You need wisdom to take the long view, prudence to discern what is actually practical. You… you need persistence and fortitude in implementation. You need courage to overcome groupthink and pride. You need temperance and humility to toil in unglamorous details, and above all the strategist and the policy maker must have a passion. A passion for justice. You need wisdom, courage, temperance, and injustice. Wisdom, I’m reminded of Reinold Neibuhr’s “Serenity Prayer:” “God, grant me the serenity to accept the things I cannot change, the courage to change the things I can, and the wisdom to know the difference.”  

In our foreign policy landscape, I believe that secular realists have underestimated what we can change. They look at the world, they want to accept the constraints of the world, and they put out very little effort to change the conditions of the world. And I believe that liberal internationalists tend to overestimate what they can change. We need the wisdom to know the difference, I think.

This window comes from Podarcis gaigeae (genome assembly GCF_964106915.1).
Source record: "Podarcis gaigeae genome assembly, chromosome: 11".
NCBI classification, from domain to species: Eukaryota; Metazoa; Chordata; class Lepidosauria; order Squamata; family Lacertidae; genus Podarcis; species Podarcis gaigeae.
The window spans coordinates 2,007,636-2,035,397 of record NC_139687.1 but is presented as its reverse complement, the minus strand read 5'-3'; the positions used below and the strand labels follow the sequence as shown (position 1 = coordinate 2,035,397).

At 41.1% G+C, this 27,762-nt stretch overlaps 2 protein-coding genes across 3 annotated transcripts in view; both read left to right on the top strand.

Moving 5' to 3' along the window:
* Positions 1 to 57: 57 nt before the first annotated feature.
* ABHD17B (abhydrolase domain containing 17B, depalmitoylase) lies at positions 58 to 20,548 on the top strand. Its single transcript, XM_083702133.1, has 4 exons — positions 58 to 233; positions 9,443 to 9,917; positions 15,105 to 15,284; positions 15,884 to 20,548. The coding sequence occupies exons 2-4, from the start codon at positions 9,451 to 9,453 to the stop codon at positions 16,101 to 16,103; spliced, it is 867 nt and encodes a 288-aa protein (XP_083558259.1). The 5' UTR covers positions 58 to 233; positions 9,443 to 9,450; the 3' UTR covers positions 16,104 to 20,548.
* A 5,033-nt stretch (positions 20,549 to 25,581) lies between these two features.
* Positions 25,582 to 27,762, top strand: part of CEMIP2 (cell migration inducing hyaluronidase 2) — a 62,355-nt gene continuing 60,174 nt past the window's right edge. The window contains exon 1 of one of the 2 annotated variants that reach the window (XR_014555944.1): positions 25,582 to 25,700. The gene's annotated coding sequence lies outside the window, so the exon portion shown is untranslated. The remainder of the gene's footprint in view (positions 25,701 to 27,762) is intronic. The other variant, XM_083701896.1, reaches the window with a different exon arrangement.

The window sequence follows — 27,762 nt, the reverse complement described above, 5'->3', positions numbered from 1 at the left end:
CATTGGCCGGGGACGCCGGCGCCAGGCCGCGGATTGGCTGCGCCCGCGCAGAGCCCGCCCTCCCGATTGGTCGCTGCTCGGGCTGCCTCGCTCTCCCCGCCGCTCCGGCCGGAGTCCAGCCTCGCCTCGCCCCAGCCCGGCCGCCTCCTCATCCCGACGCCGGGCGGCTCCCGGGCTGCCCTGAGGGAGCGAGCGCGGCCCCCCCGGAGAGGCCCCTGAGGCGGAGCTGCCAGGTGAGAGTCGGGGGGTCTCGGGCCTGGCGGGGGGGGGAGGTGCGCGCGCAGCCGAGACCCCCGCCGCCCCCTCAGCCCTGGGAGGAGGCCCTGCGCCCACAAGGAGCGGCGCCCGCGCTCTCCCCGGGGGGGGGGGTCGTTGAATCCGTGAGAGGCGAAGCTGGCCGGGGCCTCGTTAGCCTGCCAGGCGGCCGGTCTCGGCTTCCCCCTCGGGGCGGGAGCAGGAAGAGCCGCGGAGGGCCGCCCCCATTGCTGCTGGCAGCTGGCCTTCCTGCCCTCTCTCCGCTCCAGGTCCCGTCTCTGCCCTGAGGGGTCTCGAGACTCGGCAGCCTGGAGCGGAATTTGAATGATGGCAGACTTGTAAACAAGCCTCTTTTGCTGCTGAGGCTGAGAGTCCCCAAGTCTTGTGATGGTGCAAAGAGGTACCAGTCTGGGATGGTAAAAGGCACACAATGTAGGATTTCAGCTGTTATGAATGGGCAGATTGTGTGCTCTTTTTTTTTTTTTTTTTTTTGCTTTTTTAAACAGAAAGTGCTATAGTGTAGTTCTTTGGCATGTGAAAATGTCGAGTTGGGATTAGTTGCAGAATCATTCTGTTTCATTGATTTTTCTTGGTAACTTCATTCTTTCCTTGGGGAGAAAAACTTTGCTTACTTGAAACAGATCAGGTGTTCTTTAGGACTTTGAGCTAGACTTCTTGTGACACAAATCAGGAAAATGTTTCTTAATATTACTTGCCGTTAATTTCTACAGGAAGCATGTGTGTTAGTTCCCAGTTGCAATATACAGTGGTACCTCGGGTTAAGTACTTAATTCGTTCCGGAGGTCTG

President Bush overestimated what he could change when he launched a second war before finishing the first. I think President Obama overestimated what he could change when he, uh, gave up on counterinsurgency and nation-building. Uh, he overestimated what he could achieve when he tried to prosecute a war on a timetable. We lacked the wisdom to understand what was realistic, what was really achievable, what we could change, and what we couldn’t. Courage, I think, that in some sense… We do need grandiose aspirations.  

That’s a very unpopular thing to say right now, as we have policy makers who are very fixated on what is realistic, what is prudent, what is practical, what is pragmatic. Actually, I think we need more of the opposite. We need grandiose aspirations, not as a pro… programmatic plan, something to achieve in time for the next election, that’s not what I’m saying. But we need aspirations as guiding principles, as inspirational stories, as orienting frameworks, the basic pole star towards which we patiently steer the ship of state.